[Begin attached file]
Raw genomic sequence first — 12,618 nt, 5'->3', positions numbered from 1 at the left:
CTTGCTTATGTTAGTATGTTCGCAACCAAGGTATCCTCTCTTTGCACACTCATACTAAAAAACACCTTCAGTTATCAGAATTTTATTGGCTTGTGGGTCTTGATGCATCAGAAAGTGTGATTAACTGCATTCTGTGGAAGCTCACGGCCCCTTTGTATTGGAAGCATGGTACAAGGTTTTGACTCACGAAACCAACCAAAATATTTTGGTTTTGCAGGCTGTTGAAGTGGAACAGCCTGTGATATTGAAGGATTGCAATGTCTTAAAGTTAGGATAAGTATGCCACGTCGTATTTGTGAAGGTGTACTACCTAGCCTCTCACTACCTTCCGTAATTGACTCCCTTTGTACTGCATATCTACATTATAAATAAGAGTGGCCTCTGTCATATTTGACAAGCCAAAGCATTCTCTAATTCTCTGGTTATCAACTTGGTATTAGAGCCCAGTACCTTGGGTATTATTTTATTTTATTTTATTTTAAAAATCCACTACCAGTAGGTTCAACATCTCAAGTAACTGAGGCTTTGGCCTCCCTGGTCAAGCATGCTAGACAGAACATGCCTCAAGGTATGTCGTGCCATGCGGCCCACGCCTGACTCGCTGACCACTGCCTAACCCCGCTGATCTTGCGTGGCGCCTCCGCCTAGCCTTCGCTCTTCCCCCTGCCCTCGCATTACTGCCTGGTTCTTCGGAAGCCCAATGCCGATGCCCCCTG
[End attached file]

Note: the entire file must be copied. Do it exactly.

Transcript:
Raw genomic sequence first — 12,618 nt, 5'->3', positions numbered from 1 at the left:
CTTGCTTATGTTAGTATGTTCGCAACCAAGGTATCCTCTCTTTGCACACTCATACTAAAAAACACCTTCAGTTATCAGAATTTTATTGGCTTGTGGGTCTTGATGCATCAGAAAGTGTGATTAACTGCATTCTGTGGAAGCTCACGGCCCCTTTGTATTGGAAGCATGGTACAAGGTTTTGACTCACGAAACCAACCAAAATATTTTGGTTTTGCAGGCTGTTGAAGTGGAACAGCCTGTGATATTGAAGGATTGCAATGTCTTAAAGTTAGGATAAGTATGCCACGTCGTATTTGTGAAGGTGTACTACCTAGCCTCTCACTACCTTCCGTAATTGACTCCCTTTGTACTGCATATCTACATTATAAATAAGAGTGGCCTCTGTCATATTTGACAAGCCAAAGCATTCTCTAATTCTCTGGTTATCAACTTGGTATTAGAGCCCAGTACCTTGGGTATTATTTTATTTTATTTTATTTTAAAAATCCACTACCAGTAGGTTCAACATCTCAAGTAACTGAGGCTTTGGCCTCCCTGGTCAAGCATGCTAGACAGAACATGCCTCAAGGTATGTCGTGCCATGCGGCCCACGCCTGACTCGCTGACCACTGCCTAACCCCGCTGATCTTGCGTGGCGCCTCCGCCTAGCCTTCGCTCTTCCCCCTGCCCTCGCATTACTGCCTGGTTCTTCGGAAGCCCAATGCCGATGCCCCCTG